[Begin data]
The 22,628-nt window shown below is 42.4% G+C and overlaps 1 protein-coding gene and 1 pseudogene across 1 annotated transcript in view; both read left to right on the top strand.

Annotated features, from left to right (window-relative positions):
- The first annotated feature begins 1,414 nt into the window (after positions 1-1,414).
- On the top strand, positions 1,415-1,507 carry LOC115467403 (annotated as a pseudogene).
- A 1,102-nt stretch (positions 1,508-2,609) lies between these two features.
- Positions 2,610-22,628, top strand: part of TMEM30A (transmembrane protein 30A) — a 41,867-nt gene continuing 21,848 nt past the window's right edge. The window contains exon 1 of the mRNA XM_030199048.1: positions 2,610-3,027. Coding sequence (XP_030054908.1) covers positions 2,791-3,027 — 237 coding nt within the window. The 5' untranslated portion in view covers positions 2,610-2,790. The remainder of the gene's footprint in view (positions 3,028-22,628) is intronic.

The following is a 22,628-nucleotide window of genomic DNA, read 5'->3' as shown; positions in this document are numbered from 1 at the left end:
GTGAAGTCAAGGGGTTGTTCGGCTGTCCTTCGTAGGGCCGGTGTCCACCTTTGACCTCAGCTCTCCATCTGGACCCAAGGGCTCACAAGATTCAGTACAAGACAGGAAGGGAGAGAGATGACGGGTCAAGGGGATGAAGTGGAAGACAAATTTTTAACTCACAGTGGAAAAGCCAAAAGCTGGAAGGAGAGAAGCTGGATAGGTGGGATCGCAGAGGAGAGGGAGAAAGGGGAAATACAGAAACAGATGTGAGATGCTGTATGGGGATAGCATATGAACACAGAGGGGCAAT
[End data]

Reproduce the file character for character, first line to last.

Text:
The 22,628-nt window shown below is 42.4% G+C and overlaps 1 protein-coding gene and 1 pseudogene across 1 annotated transcript in view; both read left to right on the top strand.

Annotated features, from left to right (window-relative positions):
- The first annotated feature begins 1,414 nt into the window (after positions 1-1,414).
- On the top strand, positions 1,415-1,507 carry LOC115467403 (annotated as a pseudogene).
- A 1,102-nt stretch (positions 1,508-2,609) lies between these two features.
- Positions 2,610-22,628, top strand: part of TMEM30A (transmembrane protein 30A) — a 41,867-nt gene continuing 21,848 nt past the window's right edge. The window contains exon 1 of the mRNA XM_030199048.1: positions 2,610-3,027. Coding sequence (XP_030054908.1) covers positions 2,791-3,027 — 237 coding nt within the window. The 5' untranslated portion in view covers positions 2,610-2,790. The remainder of the gene's footprint in view (positions 3,028-22,628) is intronic.

The following is a 22,628-nucleotide window of genomic DNA, read 5'->3' as shown; positions in this document are numbered from 1 at the left end:
GTGAAGTCAAGGGGTTGTTCGGCTGTCCTTCGTAGGGCCGGTGTCCACCTTTGACCTCAGCTCTCCATCTGGACCCAAGGGCTCACAAGATTCAGTACAAGACAGGAAGGGAGAGAGATGACGGGTCAAGGGGATGAAGTGGAAGACAAATTTTTAACTCACAGTGGAAAAGCCAAAAGCTGGAAGGAGAGAAGCTGGATAGGTGGGATCGCAGAGGAGAGGGAGAAAGGGGAAATACAGAAACAGATGTGAGATGCTGTATGGGGATAGCATATGAACACAGAGGGGCAAT